Sequel to the internationally acclaimed, multi-award winning East is East, West is West takes the Khan family on a journey from Salford, England, to rural Pakistan. West is West is the coming of age story of both 13 year old Sajid and also of his father, 60 year old George ('Ghengis') Khan. Sajid, the youngest Khan has been misbehaving so his father decides to pack him off to Mrs Khan No 1 and family in the Punjab, the wife and daughters he had abandoned 30 years earlier. Resolved to teach Sajid a lesson, the tables are turned on George as he realizes that it is he himself who has much to learn.
usually the sequels are never as good as the first, but i can honestly say i found this film was just as good as east is east if not dare i say it better. it was really funny and quite moving. i would definatly recomend watching this film. if you enjoyed east is east you wont be disapointed.
The belated sequel to 1999’s East is East, West is West follows along much of the same themes. Set in 1975 in Manchester in the North of England a British-Pakistani family, the Khan’s, struggle to balance their behaviour and beliefs between their tyrannical and strictly Muslim father and British mother.
East is East was a surprising hit; a comedy with a disturbing and moralistic edge. West is West is clearly aiming for the same effect twelve years on. Now rather than be concerned with the eldest son’s refusal to accept a traditional Muslim marriage and instead leave to become a fashion designer and suspected homosexual like East is East; West is West focuses on the youngest son of the family who is being bullied at school due to his mixed ethnicity and eventually is sent to Pakistan to live with his father’s first wife in an attempt to quell his rising delinquency.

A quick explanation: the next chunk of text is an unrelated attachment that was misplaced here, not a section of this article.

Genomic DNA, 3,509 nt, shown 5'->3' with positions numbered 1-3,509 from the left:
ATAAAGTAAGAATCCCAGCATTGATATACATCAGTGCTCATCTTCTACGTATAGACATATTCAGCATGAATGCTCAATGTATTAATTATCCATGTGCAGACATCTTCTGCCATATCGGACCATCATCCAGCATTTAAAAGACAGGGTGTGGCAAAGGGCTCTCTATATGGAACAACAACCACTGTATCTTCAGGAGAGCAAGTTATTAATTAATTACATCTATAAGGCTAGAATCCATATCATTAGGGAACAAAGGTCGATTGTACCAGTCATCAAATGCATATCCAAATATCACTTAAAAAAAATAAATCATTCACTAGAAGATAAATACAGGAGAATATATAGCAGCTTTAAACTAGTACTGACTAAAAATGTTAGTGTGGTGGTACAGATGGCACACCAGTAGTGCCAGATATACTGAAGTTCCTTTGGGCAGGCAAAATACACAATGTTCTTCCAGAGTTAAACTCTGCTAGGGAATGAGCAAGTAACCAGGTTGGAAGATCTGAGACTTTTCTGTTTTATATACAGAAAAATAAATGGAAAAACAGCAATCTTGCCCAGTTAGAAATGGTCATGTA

Although West is West still deals with the troubling subject of race, somehow does not manage it with the ease of its predecessor. Where East is East was grounded more in the emotional and familial experience of the characters somehow West is West seems to take a more contextual approach; you can’t help but feel as though it’s trying to explain some of the current issues of immigration to the more ignorant members of its audience.
This ultimately lessens the impact of the film’s theme and it seems somehow simply to float somewhere on the surface, supplying cheerful and easy-going gags along with a handful of emotionally poignant moments that get a little lost in the gentle comedy.